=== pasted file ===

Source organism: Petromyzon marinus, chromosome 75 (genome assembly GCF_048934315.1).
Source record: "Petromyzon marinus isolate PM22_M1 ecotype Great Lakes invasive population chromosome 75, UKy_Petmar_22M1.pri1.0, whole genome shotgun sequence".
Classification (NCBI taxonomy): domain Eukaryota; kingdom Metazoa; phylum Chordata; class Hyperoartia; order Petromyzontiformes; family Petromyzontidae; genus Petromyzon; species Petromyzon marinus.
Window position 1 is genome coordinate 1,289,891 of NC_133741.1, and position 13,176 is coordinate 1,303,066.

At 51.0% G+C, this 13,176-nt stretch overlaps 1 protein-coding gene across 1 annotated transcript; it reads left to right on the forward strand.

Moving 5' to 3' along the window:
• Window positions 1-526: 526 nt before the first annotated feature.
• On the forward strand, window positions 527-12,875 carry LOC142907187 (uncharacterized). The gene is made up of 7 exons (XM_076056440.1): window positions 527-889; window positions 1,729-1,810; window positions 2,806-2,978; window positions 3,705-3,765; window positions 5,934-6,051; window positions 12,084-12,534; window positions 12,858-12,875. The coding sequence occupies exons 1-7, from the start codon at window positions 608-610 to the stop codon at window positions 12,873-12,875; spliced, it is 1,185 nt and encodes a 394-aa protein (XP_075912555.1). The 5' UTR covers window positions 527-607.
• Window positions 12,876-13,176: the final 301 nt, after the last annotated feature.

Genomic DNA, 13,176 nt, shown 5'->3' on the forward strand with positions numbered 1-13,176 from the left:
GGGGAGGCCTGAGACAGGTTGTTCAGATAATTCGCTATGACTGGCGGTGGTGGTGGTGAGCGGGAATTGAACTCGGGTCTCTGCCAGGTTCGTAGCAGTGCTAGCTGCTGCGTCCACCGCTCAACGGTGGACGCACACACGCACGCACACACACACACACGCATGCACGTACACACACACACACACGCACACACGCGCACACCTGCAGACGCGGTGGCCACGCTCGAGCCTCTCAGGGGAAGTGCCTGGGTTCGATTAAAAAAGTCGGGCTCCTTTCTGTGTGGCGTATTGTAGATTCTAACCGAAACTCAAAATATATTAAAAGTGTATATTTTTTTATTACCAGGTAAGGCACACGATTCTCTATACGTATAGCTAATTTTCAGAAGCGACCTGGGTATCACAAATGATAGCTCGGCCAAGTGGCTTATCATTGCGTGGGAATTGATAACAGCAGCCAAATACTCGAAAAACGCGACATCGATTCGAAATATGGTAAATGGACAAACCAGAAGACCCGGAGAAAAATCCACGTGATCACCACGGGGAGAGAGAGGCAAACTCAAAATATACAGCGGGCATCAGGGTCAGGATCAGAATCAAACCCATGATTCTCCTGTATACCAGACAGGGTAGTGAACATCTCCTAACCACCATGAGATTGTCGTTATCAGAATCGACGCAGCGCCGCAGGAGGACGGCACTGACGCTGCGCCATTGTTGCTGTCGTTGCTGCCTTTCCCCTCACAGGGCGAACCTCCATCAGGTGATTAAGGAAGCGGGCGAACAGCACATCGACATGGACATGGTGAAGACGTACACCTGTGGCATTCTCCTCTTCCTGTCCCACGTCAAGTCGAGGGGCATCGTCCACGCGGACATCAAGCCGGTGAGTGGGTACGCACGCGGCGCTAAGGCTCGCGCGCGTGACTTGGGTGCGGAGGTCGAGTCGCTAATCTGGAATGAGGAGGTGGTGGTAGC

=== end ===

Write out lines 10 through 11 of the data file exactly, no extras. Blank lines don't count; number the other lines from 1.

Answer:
Genomic DNA, 13,176 nt, shown 5'->3' on the forward strand with positions numbered 1-13,176 from the left:
GGGGAGGCCTGAGACAGGTTGTTCAGATAATTCGCTATGACTGGCGGTGGTGGTGGTGAGCGGGAATTGAACTCGGGTCTCTGCCAGGTTCGTAGCAGTGCTAGCTGCTGCGTCCACCGCTCAACGGTGGACGCACACACGCACGCACACACACACACACGCATGCACGTACACACACACACACACGCACACACGCGCACACCTGCAGACGCGGTGGCCACGCTCGAGCCTCTCAGGGGAAGTGCCTGGGTTCGATTAAAAAAGTCGGGCTCCTTTCTGTGTGGCGTATTGTAGATTCTAACCGAAACTCAAAATATATTAAAAGTGTATATTTTTTTATTACCAGGTAAGGCACACGATTCTCTATACGTATAGCTAATTTTCAGAAGCGACCTGGGTATCACAAATGATAGCTCGGCCAAGTGGCTTATCATTGCGTGGGAATTGATAACAGCAGCCAAATACTCGAAAAACGCGACATCGATTCGAAATATGGTAAATGGACAAACCAGAAGACCCGGAGAAAAATCCACGTGATCACCACGGGGAGAGAGAGGCAAACTCAAAATATACAGCGGGCATCAGGGTCAGGATCAGAATCAAACCCATGATTCTCCTGTATACCAGACAGGGTAGTGAACATCTCCTAACCACCATGAGATTGTCGTTATCAGAATCGACGCAGCGCCGCAGGAGGACGGCACTGACGCTGCGCCATTGTTGCTGTCGTTGCTGCCTTTCCCCTCACAGGGCGAACCTCCATCAGGTGATTAAGGAAGCGGGCGAACAGCACATCGACATGGACATGGTGAAGACGTACACCTGTGGCATTCTCCTCTTCCTGTCCCACGTCAAGTCGAGGGGCATCGTCCACGCGGACATCAAGCCGGTGAGTGGGTACGCACGCGGCGCTAAGGCTCGCGCGCGTGACTTGGGTGCGGAGGTCGAGTCGCTAATCTGGAATGAGGAGGTGGTGGTAGC